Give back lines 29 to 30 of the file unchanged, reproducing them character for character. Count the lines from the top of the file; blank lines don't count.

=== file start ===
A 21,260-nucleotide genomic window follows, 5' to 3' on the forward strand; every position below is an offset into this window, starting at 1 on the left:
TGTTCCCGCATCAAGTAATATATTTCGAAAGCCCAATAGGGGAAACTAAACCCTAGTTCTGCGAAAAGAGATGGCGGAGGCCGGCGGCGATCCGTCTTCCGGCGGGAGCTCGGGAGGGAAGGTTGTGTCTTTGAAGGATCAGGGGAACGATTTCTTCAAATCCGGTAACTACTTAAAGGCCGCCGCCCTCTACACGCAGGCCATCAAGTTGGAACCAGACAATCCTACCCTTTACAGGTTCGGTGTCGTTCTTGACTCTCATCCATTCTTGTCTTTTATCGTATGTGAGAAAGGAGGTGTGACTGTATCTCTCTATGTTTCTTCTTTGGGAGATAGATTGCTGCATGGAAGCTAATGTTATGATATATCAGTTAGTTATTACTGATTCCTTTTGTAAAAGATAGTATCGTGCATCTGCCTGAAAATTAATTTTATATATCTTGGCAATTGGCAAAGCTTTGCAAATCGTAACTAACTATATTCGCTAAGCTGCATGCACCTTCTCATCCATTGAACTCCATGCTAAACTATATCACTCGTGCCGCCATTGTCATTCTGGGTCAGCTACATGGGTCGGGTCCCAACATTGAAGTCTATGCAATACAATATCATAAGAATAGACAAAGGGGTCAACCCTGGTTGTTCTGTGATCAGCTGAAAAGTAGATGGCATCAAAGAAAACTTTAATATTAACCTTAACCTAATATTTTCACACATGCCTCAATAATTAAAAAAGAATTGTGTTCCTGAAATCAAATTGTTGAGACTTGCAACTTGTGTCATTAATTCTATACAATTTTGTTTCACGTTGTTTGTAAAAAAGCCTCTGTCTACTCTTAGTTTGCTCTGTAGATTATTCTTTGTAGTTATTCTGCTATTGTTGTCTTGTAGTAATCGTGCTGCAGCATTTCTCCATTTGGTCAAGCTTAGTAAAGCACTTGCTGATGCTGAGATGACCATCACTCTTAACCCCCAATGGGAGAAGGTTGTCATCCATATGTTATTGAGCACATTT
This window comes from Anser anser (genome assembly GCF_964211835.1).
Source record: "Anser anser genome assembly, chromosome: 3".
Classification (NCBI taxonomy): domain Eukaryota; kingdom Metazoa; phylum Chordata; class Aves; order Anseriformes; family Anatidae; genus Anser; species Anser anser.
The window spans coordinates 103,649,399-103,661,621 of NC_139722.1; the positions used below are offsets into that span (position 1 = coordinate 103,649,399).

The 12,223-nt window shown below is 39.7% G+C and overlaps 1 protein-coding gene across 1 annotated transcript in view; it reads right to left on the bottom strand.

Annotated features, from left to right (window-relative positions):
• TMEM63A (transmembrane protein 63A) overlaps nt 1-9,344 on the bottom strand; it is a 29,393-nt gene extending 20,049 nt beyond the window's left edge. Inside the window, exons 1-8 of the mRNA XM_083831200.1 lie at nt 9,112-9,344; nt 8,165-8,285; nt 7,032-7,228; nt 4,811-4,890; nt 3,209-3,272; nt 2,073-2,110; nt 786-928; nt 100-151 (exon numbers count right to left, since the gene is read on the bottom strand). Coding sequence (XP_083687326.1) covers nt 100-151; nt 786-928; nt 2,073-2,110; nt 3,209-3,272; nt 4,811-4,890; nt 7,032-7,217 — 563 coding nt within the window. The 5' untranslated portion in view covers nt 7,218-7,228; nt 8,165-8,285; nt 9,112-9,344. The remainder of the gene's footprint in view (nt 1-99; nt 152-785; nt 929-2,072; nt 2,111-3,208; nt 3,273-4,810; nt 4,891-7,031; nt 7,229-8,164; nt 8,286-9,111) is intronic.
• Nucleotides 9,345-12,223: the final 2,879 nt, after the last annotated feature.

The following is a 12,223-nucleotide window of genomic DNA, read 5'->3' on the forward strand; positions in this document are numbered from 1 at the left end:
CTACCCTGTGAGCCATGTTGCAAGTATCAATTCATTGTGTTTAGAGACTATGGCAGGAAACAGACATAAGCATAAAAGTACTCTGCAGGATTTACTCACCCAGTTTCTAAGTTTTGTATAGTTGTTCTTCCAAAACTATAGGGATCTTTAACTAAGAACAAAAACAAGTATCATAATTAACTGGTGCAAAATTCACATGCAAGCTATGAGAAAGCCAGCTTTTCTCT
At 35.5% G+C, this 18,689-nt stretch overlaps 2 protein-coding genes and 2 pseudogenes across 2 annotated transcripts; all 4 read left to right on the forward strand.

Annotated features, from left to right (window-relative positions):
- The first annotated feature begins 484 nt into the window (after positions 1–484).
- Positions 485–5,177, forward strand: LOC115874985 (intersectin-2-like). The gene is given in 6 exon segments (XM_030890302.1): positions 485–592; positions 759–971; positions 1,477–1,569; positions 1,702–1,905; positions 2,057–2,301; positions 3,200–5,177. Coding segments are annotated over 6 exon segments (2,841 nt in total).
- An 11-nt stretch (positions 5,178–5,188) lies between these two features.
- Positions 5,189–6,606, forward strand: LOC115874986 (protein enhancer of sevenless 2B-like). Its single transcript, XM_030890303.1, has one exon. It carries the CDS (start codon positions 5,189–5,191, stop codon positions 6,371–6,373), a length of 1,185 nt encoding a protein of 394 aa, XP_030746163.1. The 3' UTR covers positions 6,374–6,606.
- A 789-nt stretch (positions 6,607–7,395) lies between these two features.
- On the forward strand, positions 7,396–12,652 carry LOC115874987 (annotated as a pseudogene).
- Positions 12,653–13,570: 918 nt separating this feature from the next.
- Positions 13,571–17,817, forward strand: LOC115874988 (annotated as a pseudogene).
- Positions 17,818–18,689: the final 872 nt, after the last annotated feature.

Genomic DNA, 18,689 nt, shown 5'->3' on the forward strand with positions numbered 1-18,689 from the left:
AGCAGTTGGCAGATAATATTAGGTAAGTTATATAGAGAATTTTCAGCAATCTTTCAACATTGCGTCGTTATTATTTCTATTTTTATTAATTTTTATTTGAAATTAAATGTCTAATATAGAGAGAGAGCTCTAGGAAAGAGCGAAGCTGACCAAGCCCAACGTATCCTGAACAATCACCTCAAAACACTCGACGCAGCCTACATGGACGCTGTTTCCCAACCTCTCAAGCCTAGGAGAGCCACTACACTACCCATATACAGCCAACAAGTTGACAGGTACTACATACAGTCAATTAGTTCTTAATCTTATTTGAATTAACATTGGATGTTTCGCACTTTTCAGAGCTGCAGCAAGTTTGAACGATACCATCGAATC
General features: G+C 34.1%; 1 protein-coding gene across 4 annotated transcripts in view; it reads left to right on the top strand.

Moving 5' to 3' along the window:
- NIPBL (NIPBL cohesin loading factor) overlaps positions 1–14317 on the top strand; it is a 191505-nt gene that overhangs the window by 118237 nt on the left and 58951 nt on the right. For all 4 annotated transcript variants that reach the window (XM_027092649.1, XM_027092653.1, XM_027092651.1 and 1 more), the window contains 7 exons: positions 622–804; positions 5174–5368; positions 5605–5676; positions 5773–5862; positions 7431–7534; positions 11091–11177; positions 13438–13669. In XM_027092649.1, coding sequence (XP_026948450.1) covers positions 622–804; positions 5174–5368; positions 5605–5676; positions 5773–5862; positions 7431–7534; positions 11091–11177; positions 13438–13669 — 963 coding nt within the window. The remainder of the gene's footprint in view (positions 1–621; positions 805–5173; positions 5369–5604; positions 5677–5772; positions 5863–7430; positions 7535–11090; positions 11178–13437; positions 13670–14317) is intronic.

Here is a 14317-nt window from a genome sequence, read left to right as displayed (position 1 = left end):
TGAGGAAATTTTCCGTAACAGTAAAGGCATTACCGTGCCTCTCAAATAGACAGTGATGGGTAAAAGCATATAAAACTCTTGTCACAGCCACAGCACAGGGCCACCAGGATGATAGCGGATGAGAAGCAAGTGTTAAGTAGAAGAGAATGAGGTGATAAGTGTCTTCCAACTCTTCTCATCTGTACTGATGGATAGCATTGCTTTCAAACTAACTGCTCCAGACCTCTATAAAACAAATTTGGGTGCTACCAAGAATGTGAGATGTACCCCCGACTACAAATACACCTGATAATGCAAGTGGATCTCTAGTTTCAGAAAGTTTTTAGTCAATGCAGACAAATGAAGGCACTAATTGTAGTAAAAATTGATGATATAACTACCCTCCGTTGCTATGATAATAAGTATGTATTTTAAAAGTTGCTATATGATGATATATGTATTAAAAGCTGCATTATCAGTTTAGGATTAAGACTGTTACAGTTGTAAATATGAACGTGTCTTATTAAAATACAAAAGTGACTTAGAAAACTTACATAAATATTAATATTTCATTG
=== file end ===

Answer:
Here is a 14317-nt window from a genome sequence, read left to right as displayed (position 1 = left end):
TGAGGAAATTTTCCGTAACAGTAAAGGCATTACCGTGCCTCTCAAATAGACAGTGATGGGTAAAAGCATATAAAACTCTTGTCACAGCCACAGCACAGGGCCACCAGGATGATAGCGGATGAGAAGCAAGTGTTAAGTAGAAGAGAATGAGGTGATAAGTGTCTTCCAACTCTTCTCATCTGTACTGATGGATAGCATTGCTTTCAAACTAACTGCTCCAGACCTCTATAAAACAAATTTGGGTGCTACCAAGAATGTGAGATGTACCCCCGACTACAAATACACCTGATAATGCAAGTGGATCTCTAGTTTCAGAAAGTTTTTAGTCAATGCAGACAAATGAAGGCACTAATTGTAGTAAAAATTGATGATATAACTACCCTCCGTTGCTATGATAATAAGTATGTATTTTAAAAGTTGCTATATGATGATATATGTATTAAAAGCTGCATTATCAGTTTAGGATTAAGACTGTTACAGTTGTAAATATGAACGTGTCTTATTAAAATACAAAAGTGACTTAGAAAACTTACATAAATATTAATATTTCATTG